Collective Voices

“Empowering women as political and social actors can change policy choices”( The World Bank )

If you don’t know what CSW stands for, you can join 95 percent of the world’s women. I first learned of the UN CSW in 1980, when I worked with the UN Secretariat for the second UN World Conference on Women. I was a novice in the Secretariat and had to catch up on endless UN acronyms. To the outside world, CSW could stand for almost anything. Combat Submission Wrestling or Certified Specialist of Wine came to mind.

I soon learned that CSW stood for the Commission on the Status of Women. The CSW was founded in 1946, only one year after the UN’s creation, and is the oldest of six UN commissions. It was created to promote the principle of equal rights for men and women. Specifically, it oversees the progress of legally binding treaties, such as the Convention on the Elimination of All Forms of Discrimination against Women (CEDAW), and works with UN Women, the main UN body responsible for implementing programs for gender equality and women’s empowerment.

At a high level, the CSW is meant to be a catalyst to ensure that the UN and world governments live up to their promises to women for equality, development, and peace. It has to do a review and assessment of progress in implementation of the Beijing Platform for Action, including the all-important albeit unglamorous provision on institutional mechanisms for the advancement of women, including all of the ministries of gender and women’s affairs.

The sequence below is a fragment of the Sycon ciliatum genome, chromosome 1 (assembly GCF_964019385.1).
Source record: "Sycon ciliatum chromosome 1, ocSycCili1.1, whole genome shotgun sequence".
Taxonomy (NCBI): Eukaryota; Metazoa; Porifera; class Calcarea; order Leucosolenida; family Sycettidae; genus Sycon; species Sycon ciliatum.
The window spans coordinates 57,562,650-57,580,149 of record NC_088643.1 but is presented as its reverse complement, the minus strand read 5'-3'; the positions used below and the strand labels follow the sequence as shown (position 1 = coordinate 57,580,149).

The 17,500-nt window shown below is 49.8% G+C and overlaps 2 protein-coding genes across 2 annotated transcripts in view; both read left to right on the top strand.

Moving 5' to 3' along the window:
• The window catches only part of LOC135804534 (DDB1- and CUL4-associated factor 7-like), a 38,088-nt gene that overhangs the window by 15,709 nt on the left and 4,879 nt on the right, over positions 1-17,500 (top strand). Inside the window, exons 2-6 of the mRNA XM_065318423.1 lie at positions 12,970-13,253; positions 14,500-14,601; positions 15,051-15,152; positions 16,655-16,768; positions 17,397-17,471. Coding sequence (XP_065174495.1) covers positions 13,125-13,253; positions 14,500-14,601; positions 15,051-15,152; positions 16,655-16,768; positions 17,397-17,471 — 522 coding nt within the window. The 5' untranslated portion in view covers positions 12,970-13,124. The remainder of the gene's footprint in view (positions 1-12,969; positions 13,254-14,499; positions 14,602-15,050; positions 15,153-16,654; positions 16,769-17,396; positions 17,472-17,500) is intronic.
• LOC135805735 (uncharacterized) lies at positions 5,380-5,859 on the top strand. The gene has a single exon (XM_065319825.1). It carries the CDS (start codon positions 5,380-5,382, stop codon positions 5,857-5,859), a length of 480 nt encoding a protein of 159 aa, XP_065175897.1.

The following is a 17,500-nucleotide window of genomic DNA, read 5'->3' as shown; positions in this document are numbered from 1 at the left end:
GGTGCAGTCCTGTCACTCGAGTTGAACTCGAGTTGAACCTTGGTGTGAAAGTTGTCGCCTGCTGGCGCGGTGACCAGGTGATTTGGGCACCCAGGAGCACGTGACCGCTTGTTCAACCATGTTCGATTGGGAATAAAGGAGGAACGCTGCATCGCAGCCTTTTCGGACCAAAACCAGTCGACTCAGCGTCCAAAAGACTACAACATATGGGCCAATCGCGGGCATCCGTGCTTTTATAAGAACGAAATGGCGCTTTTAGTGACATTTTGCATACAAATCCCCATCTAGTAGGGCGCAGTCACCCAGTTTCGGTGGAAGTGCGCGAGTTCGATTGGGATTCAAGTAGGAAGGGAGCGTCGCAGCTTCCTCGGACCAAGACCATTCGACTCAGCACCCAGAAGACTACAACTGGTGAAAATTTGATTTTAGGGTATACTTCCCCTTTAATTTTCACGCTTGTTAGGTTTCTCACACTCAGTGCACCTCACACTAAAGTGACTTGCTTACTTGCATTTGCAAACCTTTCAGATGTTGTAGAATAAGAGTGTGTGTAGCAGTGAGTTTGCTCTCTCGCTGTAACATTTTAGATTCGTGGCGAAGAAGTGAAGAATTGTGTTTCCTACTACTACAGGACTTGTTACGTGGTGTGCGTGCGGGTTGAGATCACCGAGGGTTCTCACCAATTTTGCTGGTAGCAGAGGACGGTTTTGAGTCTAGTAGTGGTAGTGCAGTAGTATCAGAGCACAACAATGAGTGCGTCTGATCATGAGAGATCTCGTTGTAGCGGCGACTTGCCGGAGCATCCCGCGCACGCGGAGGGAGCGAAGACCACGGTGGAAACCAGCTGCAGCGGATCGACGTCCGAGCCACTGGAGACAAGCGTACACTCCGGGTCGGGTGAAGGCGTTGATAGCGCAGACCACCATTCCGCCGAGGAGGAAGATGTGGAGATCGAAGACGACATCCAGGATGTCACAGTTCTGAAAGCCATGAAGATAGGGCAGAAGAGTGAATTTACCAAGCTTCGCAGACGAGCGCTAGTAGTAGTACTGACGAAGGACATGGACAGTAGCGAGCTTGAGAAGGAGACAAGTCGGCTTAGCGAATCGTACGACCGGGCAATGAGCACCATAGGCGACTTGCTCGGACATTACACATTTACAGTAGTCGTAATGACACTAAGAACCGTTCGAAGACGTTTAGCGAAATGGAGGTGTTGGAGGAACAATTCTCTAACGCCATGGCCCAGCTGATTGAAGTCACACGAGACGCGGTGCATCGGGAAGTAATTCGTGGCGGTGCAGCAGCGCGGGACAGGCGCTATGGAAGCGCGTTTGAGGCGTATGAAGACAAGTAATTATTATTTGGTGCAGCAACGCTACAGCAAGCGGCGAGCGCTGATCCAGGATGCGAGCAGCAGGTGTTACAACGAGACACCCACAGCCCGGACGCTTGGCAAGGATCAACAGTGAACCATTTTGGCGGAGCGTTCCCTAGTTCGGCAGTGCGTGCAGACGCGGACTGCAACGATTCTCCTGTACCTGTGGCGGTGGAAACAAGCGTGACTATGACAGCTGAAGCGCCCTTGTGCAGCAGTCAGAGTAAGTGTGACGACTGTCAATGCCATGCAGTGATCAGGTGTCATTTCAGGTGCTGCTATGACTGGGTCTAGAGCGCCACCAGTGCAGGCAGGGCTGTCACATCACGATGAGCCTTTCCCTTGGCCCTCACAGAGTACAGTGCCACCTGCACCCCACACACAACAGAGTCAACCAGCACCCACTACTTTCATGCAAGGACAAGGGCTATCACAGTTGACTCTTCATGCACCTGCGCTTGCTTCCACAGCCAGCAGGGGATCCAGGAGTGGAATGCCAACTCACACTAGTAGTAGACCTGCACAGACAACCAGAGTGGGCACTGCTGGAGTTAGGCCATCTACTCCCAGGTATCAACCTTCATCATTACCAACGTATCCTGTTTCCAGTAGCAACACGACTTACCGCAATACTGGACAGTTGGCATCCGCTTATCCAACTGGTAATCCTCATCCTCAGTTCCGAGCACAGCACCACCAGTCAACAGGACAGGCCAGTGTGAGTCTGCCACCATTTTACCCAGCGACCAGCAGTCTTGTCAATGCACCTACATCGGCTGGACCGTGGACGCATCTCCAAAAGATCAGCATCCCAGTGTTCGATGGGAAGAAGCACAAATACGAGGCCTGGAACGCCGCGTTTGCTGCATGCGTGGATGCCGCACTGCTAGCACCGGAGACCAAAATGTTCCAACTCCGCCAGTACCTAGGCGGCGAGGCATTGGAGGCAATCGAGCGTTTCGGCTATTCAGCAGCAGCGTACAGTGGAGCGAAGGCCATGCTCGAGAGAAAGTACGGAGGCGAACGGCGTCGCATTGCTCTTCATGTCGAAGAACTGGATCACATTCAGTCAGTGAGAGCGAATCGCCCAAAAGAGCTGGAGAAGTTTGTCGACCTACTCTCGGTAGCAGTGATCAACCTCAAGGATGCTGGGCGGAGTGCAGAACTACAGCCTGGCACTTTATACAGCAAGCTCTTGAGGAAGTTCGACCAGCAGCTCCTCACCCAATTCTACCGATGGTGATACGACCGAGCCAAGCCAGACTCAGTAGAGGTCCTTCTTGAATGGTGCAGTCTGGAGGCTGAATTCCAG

That’s a tall order. However, the CSW has never shied away from the challenges of responding to the international women’s movement’s demands for change while upholding intergovernmental and UN rules. The legacy of the CSW goes back to the international women’s movement and human rights movements in the 1930s that eventually led to the UN’s founding in 1945. The CSW steered the process for the UN world women’s conferences in Mexico (1975), Copenhagen (1980), Nairobi (1990), and Beijing (1995).

Innovation has to come from somewhere within the UN. I believe the CSW is a shining example of how to build a strong international organization that ensures that governments, social movements, and the UN come together to defend women’s human rights. However, the CSW will simply rehash old ideas if we don’t take the responsibility to set it on the right course. The annual CSW meeting is an excellent opportunity to make sure that creative ideas flourish. NGOs gathered at that event will have a chance to speak out on how the UN’s sustainable development goals on peace and security, climate change, and science and technology can support gender equality and women’s empowerment.

What can you contribute to the CSW session next year?

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